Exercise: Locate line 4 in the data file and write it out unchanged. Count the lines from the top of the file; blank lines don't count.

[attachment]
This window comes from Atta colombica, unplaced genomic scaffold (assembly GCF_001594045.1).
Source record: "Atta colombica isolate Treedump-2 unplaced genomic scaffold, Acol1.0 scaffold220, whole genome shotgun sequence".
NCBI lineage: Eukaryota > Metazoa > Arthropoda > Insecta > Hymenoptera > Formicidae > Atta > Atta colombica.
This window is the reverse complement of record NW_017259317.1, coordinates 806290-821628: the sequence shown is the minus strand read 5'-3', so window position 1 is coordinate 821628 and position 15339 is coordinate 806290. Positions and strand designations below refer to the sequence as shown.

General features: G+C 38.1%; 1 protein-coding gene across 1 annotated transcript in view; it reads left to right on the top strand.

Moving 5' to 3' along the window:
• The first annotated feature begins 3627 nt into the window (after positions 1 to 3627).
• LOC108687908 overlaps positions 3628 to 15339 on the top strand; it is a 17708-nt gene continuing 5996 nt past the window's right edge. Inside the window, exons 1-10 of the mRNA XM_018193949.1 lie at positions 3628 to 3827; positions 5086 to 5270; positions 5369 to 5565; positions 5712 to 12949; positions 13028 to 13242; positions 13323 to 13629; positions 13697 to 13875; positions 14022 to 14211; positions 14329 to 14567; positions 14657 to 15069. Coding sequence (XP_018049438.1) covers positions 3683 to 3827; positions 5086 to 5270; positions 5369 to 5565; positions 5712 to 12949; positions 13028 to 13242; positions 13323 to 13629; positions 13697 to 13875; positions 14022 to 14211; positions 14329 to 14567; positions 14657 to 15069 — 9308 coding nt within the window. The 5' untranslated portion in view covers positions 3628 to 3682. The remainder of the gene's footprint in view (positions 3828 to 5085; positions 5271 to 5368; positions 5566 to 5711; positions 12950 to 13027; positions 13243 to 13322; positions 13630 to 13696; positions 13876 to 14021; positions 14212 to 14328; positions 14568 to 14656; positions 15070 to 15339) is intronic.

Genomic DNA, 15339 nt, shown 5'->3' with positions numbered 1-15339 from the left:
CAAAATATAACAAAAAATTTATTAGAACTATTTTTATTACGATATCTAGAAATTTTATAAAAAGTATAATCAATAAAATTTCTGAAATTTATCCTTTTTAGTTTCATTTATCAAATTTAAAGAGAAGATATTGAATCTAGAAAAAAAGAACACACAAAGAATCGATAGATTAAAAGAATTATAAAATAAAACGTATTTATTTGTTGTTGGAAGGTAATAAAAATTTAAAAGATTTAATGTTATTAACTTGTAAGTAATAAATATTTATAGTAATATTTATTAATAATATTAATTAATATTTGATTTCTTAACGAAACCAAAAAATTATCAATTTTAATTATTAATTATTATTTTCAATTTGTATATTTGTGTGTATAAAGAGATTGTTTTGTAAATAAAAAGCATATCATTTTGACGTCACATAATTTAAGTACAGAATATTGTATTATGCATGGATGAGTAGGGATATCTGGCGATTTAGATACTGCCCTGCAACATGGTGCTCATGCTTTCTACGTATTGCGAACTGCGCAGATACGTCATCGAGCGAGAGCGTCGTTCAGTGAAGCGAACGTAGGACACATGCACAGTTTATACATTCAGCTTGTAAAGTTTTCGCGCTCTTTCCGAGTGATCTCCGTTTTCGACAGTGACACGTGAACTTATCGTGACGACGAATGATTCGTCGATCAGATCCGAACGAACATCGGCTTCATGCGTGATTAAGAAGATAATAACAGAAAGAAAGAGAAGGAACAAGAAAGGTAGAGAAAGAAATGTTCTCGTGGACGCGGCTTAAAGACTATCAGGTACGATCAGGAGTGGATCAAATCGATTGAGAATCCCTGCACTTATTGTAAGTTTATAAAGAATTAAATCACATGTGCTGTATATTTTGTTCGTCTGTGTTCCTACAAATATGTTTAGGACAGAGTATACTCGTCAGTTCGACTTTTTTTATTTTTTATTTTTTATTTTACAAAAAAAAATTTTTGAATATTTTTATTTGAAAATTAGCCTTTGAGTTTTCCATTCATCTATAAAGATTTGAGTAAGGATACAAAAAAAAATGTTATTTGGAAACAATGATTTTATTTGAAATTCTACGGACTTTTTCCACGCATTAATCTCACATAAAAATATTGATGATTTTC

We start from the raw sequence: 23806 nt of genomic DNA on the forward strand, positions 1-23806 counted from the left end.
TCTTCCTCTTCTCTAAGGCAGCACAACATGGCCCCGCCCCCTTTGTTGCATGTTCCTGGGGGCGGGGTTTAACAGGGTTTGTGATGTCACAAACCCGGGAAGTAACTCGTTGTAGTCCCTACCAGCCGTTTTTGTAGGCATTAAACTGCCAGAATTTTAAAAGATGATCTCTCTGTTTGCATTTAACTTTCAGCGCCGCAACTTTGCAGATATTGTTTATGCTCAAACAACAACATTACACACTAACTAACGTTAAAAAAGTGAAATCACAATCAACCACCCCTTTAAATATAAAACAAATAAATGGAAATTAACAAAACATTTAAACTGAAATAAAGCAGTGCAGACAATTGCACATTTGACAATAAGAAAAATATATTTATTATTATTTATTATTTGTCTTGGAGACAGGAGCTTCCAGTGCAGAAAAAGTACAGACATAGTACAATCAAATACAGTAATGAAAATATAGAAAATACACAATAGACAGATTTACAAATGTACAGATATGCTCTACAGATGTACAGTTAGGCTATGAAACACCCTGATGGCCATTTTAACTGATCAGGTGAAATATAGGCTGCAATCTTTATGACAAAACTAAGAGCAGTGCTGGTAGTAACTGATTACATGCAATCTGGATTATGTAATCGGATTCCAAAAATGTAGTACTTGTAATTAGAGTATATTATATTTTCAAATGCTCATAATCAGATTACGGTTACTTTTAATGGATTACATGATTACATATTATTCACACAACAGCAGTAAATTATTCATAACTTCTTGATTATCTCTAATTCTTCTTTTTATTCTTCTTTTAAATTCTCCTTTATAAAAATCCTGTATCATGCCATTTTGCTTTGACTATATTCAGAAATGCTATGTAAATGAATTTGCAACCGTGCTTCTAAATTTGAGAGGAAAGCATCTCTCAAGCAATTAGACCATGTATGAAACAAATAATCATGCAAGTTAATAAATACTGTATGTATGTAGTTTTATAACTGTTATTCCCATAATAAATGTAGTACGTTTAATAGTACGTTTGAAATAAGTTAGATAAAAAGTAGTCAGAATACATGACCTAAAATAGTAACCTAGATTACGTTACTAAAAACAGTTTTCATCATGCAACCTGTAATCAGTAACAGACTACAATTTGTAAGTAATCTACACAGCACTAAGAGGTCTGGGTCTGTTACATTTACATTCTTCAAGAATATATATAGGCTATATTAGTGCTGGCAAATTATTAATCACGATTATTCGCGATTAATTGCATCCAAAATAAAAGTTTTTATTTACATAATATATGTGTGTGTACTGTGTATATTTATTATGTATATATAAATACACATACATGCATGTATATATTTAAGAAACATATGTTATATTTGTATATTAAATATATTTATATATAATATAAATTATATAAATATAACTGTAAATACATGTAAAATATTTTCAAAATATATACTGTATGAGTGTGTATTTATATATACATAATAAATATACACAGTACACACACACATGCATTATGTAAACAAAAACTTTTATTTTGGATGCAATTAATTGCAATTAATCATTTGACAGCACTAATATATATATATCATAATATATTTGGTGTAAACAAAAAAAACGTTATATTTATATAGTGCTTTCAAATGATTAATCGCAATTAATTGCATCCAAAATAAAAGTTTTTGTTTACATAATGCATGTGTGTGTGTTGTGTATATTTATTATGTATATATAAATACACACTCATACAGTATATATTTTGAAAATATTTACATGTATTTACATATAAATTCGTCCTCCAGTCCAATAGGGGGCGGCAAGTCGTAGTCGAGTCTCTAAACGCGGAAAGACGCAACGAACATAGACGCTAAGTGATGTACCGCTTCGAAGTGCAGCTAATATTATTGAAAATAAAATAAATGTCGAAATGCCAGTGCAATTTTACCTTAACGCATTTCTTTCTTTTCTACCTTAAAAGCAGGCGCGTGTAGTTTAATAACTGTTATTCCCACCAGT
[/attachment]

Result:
This window is the reverse complement of record NW_017259317.1, coordinates 806290-821628: the sequence shown is the minus strand read 5'-3', so window position 1 is coordinate 821628 and position 15339 is coordinate 806290. Positions and strand designations below refer to the sequence as shown.